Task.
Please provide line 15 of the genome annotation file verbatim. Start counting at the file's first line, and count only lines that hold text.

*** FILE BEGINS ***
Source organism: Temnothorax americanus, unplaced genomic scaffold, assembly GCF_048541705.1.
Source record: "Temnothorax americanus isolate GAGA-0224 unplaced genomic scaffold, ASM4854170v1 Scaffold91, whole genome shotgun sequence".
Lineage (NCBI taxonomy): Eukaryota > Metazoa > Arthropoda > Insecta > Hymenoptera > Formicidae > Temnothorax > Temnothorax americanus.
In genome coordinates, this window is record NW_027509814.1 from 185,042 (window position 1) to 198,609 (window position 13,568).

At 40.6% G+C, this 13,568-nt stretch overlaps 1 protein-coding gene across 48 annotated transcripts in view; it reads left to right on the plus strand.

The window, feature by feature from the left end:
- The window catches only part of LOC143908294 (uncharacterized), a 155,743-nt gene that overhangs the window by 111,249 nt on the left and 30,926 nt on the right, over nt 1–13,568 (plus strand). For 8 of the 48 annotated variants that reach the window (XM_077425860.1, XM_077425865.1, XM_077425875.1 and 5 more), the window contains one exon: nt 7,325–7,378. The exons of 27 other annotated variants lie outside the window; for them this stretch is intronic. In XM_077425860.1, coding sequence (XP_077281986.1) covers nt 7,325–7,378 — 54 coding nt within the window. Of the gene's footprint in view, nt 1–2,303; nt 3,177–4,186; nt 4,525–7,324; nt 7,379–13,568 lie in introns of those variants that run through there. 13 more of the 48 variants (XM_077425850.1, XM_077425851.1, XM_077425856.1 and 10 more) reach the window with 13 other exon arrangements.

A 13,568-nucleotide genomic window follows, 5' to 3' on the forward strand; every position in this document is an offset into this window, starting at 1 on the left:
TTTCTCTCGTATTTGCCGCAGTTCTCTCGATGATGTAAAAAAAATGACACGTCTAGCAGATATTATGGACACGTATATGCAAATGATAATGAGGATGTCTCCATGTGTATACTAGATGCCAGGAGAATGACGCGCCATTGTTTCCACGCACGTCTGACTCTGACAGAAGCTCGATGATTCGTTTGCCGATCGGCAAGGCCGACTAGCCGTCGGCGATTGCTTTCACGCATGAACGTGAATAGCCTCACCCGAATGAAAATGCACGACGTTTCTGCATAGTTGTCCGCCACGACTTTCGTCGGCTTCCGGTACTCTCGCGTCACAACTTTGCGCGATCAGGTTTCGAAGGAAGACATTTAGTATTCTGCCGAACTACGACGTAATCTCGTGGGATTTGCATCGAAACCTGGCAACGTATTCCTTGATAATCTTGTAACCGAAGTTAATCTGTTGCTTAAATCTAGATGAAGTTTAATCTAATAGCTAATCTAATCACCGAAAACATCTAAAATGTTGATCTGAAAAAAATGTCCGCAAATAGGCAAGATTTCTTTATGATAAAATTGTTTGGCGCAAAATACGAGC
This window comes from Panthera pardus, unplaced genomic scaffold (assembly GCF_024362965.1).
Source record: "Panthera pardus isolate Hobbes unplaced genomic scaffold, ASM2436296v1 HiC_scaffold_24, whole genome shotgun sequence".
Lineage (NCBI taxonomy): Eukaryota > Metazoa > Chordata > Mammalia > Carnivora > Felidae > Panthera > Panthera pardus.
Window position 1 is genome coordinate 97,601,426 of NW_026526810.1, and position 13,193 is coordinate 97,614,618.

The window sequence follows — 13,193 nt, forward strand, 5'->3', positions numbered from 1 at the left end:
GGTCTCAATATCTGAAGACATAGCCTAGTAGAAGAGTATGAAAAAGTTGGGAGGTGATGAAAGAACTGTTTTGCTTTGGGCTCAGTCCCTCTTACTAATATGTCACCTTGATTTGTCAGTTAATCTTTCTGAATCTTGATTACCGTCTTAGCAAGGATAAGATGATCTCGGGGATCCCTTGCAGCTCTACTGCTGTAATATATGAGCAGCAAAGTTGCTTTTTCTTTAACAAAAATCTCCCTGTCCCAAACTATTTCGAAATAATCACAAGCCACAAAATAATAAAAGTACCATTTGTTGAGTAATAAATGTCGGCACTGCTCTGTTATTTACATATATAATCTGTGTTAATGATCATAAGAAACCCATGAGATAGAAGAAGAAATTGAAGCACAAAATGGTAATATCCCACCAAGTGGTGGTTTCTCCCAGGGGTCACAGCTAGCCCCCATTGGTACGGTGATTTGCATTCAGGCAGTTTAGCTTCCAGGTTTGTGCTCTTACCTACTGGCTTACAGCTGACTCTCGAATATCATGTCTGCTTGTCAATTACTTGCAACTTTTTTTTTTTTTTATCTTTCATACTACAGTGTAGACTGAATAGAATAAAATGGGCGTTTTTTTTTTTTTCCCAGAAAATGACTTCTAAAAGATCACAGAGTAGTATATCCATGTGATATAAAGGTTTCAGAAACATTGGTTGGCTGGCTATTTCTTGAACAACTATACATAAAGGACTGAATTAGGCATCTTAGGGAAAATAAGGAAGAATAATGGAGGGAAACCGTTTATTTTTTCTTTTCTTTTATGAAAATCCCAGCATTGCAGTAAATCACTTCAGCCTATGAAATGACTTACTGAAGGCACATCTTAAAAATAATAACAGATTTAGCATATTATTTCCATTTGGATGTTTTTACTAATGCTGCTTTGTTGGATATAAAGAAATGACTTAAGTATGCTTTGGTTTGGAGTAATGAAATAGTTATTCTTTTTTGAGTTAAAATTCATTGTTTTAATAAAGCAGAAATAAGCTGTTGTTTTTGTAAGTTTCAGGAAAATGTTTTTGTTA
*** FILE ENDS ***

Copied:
GGTCTCAATATCTGAAGACATAGCCTAGTAGAAGAGTATGAAAAAGTTGGGAGGTGATGAAAGAACTGTTTTGCTTTGGGCTCAGTCCCTCTTACTAATATGTCACCTTGATTTGTCAGTTAATCTTTCTGAATCTTGATTACCGTCTTAGCAAGGATAAGATGATCTCGGGGATCCCTTGCAGCTCTACTGCTGTAATATATGAGCAGCAAAGTTGCTTTTTCTTTAACAAAAATCTCCCTGTCCCAAACTATTTCGAAATAATCACAAGCCACAAAATAATAAAAGTACCATTTGTTGAGTAATAAATGTCGGCACTGCTCTGTTATTTACATATATAATCTGTGTTAATGATCATAAGAAACCCATGAGATAGAAGAAGAAATTGAAGCACAAAATGGTAATATCCCACCAAGTGGTGGTTTCTCCCAGGGGTCACAGCTAGCCCCCATTGGTACGGTGATTTGCATTCAGGCAGTTTAGCTTCCAGGTTTGTGCTCTTACCTACTGGCTTACAGCTGACTCTCGAATATCATGTCTGCTTGTCAATTACTTGCAACTTTTTTTTTTTTTTATCTTTCATACTACAGTGTAGACTGAATAGAATAAAATGGGCGTTTTTTTTTTTTTCCCAGAAAATGACTTCTAAAAGATCACAGAGTAGTATATCCATGTGATATAAAGGTTTCAGAAACATTGGTTGGCTGGCTATTTCTTGAACAACTATACATAAAGGACTGAATTAGGCATCTTAGGGAAAATAAGGAAGAATAATGGAGGGAAACCGTTTATTTTTTCTTTTCTTTTATGAAAATCCCAGCATTGCAGTAAATCACTTCAGCCTATGAAATGACTTACTGAAGGCACATCTTAAAAATAATAACAGATTTAGCATATTATTTCCATTTGGATGTTTTTACTAATGCTGCTTTGTTGGATATAAAGAAATGACTTAAGTATGCTTTGGTTTGGAGTAATGAAATAGTTATTCTTTTTTGAGTTAAAATTCATTGTTTTAATAAAGCAGAAATAAGCTGTTGTTTTTGTAAGTTTCAGGAAAATGTTTTTGTTA